The panel of experts review the monitoring parameters for determining efficacy of DOACs.
Jessica Kerr, PharmD, CDE: Dr. Dobesh, talk to us a little about proper monitoring for DOACs. When we’re looking at the monitoring, are there certain considerations we need to view when we’re looking at the severely obese patient population? I guess greater than 190 kg.
Paul Dobesh, PharmD, FCCP, BCPS: When we talk about monitoring of DOACs, most people can monitor an anti-Xa level. If you ask for an anti-Xa at my hospital, and my guess is if you asked for it at Matt’s hospital, you’d probably get 1 that’s titrated to either unfractionated heparin or low-molecular-weight heparin. What you get back is basically qualitative. It basically tells you that there’s drug in the system, but it doesn’t correlate to how much. This is where clinicians can get confused. Because if someone comes back with an anti-Xa level of 0.4 IU/mL and someone comes back and their anti-Xa level is 1.4 IU/mL, that doesn’t mean the patient who’s got the 1.4 IU/mL has more anticoagulation or is more likely to bleed than the other patient. The lab doesn’t allow you to make that determination. Basically, you can’t make an estimation on what’s going on between the drug; it’s yes or no. There’s drug in the system or there isn’t. That’s all it allows you to do. That’s probably the best way to do it. Don’t use a prothrombin time. Definitely don’t use an INR. At most places, when you get a PT, you get an INR. I feel like Yoda sometimes because it’s as if you must unlearn what you have learned. Why do we use an INR with warfarin? Because the prothrombin time has a lot of variability, and the INR lowers that variability. With direct Xa inhibitor specifically, there is variability with the prothrombin time, but the variability actually goes up with an INR. If you have a patient who is on a DOAC, and they have an INR of 6, people freak out. But it doesn’t mean anything, so prothrombin times are better. Once again, it’s yes or no. It’s elevated or it’s not, and the INR will reflect that. There is anticoagulation in the system; that’s all those tell you. There is no FDA-approved qualitative test, which basically tells you how much drug is in the system. But you can get them for research purposes. A number of hospitals have gotten them and used them that way. They have the appropriate calibrators and controls for rivaroxaban and for apixaban. That’s the only way you could do that. Most of us don’t have that. We don’t have it at the University of Nebraska Medical Center. If you’re going to use laboratory monitoring, remember what the number tells you. Just because the number is high, that doesn’t mean the patient is at risk of bleeding, started holding doses of the drug, things like that.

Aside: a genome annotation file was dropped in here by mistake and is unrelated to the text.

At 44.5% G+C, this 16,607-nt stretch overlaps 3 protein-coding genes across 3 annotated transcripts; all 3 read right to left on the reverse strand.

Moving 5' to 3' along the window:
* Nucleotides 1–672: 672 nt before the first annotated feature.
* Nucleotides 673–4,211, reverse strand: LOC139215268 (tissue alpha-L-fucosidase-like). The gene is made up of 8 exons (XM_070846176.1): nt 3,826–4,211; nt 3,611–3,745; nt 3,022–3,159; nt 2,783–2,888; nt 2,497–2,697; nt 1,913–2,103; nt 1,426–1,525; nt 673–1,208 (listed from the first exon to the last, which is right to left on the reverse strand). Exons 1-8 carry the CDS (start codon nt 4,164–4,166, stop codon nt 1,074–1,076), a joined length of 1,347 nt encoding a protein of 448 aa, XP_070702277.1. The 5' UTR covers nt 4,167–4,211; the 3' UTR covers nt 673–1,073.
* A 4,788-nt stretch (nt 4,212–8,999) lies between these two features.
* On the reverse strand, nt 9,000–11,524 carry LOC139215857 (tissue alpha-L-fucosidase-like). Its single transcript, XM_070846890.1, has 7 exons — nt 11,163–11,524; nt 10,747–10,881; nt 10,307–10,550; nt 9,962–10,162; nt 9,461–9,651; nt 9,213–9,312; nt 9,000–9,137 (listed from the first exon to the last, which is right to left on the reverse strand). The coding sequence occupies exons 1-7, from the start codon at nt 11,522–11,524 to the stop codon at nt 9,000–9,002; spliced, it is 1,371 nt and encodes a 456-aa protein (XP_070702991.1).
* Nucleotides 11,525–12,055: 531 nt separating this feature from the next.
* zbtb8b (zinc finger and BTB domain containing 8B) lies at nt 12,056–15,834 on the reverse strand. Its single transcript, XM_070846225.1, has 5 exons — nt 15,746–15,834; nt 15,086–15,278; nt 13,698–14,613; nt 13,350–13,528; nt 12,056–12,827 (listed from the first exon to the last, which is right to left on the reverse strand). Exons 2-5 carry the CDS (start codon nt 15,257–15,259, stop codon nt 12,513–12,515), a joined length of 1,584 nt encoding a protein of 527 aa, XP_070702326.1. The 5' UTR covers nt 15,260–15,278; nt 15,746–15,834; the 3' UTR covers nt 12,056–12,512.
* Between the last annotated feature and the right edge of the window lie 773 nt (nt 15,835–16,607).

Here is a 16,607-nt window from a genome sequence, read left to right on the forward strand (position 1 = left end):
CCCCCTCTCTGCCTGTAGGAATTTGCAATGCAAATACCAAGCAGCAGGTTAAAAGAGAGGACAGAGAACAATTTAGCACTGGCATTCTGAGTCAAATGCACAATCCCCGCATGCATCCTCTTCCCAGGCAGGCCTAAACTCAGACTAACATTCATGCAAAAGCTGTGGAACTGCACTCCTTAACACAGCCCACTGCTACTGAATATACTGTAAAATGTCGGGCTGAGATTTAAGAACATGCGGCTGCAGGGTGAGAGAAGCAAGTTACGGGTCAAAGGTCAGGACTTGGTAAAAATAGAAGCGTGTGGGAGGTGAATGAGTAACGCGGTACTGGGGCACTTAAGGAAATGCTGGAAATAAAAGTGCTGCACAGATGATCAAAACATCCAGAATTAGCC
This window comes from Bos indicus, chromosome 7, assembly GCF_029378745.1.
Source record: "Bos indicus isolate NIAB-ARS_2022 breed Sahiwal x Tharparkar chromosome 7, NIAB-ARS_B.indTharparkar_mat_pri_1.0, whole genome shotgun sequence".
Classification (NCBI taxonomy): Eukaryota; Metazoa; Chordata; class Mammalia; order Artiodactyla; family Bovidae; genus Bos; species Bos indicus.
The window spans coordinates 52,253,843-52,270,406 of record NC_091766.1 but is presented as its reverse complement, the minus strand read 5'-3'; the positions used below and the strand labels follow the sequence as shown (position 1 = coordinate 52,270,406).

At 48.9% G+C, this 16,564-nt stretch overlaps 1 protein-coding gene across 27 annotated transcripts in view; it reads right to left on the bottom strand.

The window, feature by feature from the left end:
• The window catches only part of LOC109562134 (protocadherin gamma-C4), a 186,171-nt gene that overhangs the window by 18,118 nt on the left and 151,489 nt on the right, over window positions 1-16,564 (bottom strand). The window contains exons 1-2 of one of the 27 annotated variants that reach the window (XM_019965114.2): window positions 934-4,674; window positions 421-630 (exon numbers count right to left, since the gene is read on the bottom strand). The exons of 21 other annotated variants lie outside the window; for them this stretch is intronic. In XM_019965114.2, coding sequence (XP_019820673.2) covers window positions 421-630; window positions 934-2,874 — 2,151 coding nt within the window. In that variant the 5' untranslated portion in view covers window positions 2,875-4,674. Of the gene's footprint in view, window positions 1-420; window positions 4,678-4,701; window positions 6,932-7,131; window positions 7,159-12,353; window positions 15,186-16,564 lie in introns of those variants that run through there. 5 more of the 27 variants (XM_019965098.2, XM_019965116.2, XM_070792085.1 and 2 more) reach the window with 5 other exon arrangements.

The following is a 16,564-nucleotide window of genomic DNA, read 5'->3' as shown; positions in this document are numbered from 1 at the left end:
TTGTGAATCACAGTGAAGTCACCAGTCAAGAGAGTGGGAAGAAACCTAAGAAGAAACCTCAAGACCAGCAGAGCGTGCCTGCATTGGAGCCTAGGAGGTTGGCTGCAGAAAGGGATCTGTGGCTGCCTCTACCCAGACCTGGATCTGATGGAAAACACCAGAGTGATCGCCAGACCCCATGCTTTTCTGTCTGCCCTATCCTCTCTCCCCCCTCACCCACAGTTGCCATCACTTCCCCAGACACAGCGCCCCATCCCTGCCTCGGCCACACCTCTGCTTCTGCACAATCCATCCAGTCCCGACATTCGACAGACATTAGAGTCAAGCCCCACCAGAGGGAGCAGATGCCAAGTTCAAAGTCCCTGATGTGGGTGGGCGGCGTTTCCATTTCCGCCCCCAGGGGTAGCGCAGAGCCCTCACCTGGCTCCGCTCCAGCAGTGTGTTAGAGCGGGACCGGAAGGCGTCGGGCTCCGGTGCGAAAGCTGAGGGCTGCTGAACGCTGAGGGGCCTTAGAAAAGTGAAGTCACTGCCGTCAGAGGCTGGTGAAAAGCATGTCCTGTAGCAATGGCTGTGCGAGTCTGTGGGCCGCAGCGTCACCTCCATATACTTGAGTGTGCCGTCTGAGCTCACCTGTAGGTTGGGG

We start looking at these very heavy patients. As you said, at 190 kg, that’s a question we still are going to get. What about the patients over 190 kg? I don’t know, and neither does anybody else. We are having a hard time getting studies of patients over a 120 kg. In those patients, if you did a test—if you give them the drug, monitor anti-Xa—and get a positive result, there’s drug in the system.
That’s what you know. You don’t know how much, but you know there’s drug in the system. If you want to monitor that at peak, which is about 4 hours after they take any of these DOACs, that seems reasonable. Is it necessary? Nobody really knows right now. Matt, how are you are approaching this in Lincoln, Nebraska?
Matthew Johnson, MD: Very similarly. We don’t have any of the research assays that we would do any of those levels. Clinically we’re just doing what we would starting at agents. Especially with this, we have training last year to use fewer DOACs in the extreme over there. Now we’re seeing more utilization, especially in the last 6 months, in that patient subgroup. That’s going to continue to go up as we get more data.